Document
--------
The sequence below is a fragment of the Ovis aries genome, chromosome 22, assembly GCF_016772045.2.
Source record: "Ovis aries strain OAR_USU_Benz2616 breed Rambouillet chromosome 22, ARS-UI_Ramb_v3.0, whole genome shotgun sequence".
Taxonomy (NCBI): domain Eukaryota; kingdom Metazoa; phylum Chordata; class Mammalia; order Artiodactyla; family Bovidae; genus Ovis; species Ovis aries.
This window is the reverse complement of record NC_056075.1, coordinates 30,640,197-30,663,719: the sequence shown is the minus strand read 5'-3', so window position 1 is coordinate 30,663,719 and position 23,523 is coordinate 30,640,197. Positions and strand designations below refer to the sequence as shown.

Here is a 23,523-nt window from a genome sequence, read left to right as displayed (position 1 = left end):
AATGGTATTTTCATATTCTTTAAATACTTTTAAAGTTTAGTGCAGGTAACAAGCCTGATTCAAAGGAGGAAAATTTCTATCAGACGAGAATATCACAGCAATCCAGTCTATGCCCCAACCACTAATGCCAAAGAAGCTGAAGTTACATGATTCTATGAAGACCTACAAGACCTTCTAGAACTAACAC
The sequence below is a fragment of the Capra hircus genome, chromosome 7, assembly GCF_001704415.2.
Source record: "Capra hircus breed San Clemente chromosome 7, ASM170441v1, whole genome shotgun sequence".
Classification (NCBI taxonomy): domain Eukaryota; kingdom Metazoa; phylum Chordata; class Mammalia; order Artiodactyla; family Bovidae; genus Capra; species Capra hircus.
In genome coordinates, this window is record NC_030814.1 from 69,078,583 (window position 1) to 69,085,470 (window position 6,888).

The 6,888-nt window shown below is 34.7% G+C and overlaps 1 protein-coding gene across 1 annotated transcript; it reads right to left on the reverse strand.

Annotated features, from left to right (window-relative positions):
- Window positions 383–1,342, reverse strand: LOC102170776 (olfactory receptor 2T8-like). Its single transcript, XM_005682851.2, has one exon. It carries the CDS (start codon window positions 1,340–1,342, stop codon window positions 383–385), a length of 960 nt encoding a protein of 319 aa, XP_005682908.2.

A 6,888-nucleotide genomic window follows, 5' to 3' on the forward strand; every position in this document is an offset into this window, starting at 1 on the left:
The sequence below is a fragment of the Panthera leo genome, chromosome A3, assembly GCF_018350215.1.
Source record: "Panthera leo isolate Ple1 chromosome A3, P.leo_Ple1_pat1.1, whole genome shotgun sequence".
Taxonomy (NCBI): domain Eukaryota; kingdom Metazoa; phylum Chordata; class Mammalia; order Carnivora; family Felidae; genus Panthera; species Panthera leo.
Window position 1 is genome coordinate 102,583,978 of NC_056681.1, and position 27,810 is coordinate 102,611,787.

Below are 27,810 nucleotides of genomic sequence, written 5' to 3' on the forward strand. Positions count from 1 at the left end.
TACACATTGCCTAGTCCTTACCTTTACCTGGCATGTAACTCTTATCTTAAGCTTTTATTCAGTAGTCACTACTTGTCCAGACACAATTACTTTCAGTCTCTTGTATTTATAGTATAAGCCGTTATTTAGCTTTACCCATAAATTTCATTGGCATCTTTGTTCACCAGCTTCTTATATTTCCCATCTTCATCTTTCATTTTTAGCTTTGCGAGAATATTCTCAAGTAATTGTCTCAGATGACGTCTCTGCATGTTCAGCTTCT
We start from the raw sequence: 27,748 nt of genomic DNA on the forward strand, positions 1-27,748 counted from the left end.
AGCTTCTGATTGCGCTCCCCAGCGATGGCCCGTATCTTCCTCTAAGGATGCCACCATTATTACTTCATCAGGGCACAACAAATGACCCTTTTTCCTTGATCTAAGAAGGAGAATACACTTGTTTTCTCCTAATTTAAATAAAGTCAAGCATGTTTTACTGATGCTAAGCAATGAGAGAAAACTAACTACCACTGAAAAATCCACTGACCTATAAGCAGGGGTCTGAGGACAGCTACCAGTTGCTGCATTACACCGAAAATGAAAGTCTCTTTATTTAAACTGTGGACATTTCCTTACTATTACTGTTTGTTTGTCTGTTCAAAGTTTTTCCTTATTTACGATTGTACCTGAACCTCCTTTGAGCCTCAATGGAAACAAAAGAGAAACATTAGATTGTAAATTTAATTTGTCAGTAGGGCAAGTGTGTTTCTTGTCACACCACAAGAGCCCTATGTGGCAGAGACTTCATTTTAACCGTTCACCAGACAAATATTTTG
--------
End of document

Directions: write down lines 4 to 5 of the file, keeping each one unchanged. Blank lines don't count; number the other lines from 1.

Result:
This window is the reverse complement of record NC_056075.1, coordinates 30,640,197-30,663,719: the sequence shown is the minus strand read 5'-3', so window position 1 is coordinate 30,663,719 and position 23,523 is coordinate 30,640,197. Positions and strand designations below refer to the sequence as shown.

Here is a 23,523-nt window from a genome sequence, read left to right as displayed (position 1 = left end):